What began as a celebratory Saturday in the mountains ended in tragedy 40 years ago this weekend, when a catastrophic flash flood ripped through the narrow Big Thompson Canyon of Colorado’s Front Range. A total of 144 people were killed on that Saturday evening, July 31, 1976--the eve of the 100th anniversary of Colorado’s statehood. On just about any summer weekend, the canyons northwest of Denver are packed with vacationers and day-trippers. With the state’s centennial falling on this particular weekend, the mood was especially festive, and the weather seemed no more threatening than on many other summer days. Forecasts through the day called for a 40% to 50% chance of showers and thunderstorms, but there was no particular concern about flood risk. Only a few hours later, critical gaps in weather data, communication, and public awareness had teamed up with a slow-moving deluge to create a true disaster--one that’s had a noteworthy influence on how we deal with flash floods today.Figure 1.
The irony of tragedy: a structure labeled “DREAMLAND” torn apart by the Big Thompson Canyon flood on July 31, 1976. Image credit: USGS.Working in a data vacuum
The mountains of the U.S. West are just as prone to flash flooding as they were in 1976. However, there has been phenomenal progress in the ability to foresee, monitor, and warn people about the risks. Looking back from the vantage point of our current data-saturated world, it is astonishing how little information was available to forecasters on that fateful day. Routine satellite observations were in their infancy, and the black-and-white images that came in every 30 minutes were crude by today’s standards (see Figure 2). On the ground, there were no official weather stations or stream gauges reporting from anywhere in the Big Thompson Canyon, which starts near Rocky Mountain National Park and rolls about 25 miles eastward and downward, ending near the city of Loveland.Figure 2.
Left: A 7:30 PM CDT radar image of the flood-producing thunderstorm complex on July 31, 1976, in the Big Thompson Canyon (upper left of image), which was located near the outer edge of the radar range. Right: Satellite imagery from 7:00 PM CDT provided little detail on the Big Thompson storm, part of an arc of intense thunderstorms stretching from north-central Colorado (point A) to southeast Kansas (point C). Image credit: NOAA.
Most crucially, there was only a smattering of radar data for local forecasters to draw on. Just six years earlier, in 1970, northeast Colorado had obtained its first National Weather Service weather radar. This “conventional” unit preceded the NEXRAD Doppler network of the 1990s. The radar was located at Limon, more than 100 miles southeast of the Big Thompson Canyon, which meant the canyon fell toward the outer edge of the radar’s useful range. There were other problems as well. During this pre-Internet era, forecasters based in Denver had no way to directly view the radar observations being gathered at Limon. Instead, standard practice was for black-and-white images to be transmitted from Limon to Denver via facsimile, or “fax”. On July 30, the fax transmitter at Limon broke, meaning that no images could be transmitted to Denver until repairs could be made. This didn’t happen until August 1. As a result, the radar technician working on July 31 had to make phone calls to an NWS forecaster in Denver and summarize what he was seeing on radar--a cumbersome process at best.Figure 3.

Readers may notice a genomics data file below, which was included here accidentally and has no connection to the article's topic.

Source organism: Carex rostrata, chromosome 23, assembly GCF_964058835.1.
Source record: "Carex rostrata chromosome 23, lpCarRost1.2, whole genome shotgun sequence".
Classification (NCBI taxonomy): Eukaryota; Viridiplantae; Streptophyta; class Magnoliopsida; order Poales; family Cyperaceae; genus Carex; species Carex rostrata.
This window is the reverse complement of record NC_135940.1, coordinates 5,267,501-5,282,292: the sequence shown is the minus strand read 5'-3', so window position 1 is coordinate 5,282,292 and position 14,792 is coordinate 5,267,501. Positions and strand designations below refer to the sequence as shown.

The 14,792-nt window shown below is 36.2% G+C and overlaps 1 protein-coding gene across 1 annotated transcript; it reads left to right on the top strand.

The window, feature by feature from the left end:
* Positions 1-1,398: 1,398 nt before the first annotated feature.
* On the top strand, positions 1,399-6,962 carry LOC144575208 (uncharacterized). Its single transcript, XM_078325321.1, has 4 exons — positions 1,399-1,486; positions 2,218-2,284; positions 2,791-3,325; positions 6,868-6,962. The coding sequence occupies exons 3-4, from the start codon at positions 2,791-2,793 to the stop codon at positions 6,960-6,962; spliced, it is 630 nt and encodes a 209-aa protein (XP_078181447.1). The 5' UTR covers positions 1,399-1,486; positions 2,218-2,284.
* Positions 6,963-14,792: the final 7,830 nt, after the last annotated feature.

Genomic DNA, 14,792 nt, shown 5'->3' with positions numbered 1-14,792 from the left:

A massive thunderstorm complex builds over the upper reaches of the Big Thompson Canyon on the late afternoon of July 31, 1976. Image credit: NOAAThe cold truth about warm rain
The gaping observational holes of 1976 were accompanied by a limited understanding of the meteorology that drives flash floods in the mountainous West. We now know that the heaviest rainfall comes from “warm rain” processes, when the atmosphere is so unusually warm and moist that much of a storm lies below the freezing level (a hard thing to achieve in this high-altitude region). The warm-rain process can yield radar returns that are misleadingly low for the amount of rain actually being produced. The official NOAA report on the event
notes that NWS staff were puzzled by a seeming contradiction: the storms extended upward to an impressive 62,000 feet, but the strongest radar returns were surprisingly weak (only about 30 dbZ). We don’t know exactly how much warm-rain processes may have boosted the rain totals, but the available data suggests there was at least some impact. If a higher-resolution radar had been available and located closer to the canyon, and if the warm-rain process had been recognized at the time, forecasters might have picked up on the gravity of the threat. As it happened, the storms were addressed with a fairly routine severe thunderstorm warning and a cursory reference to potential flooding.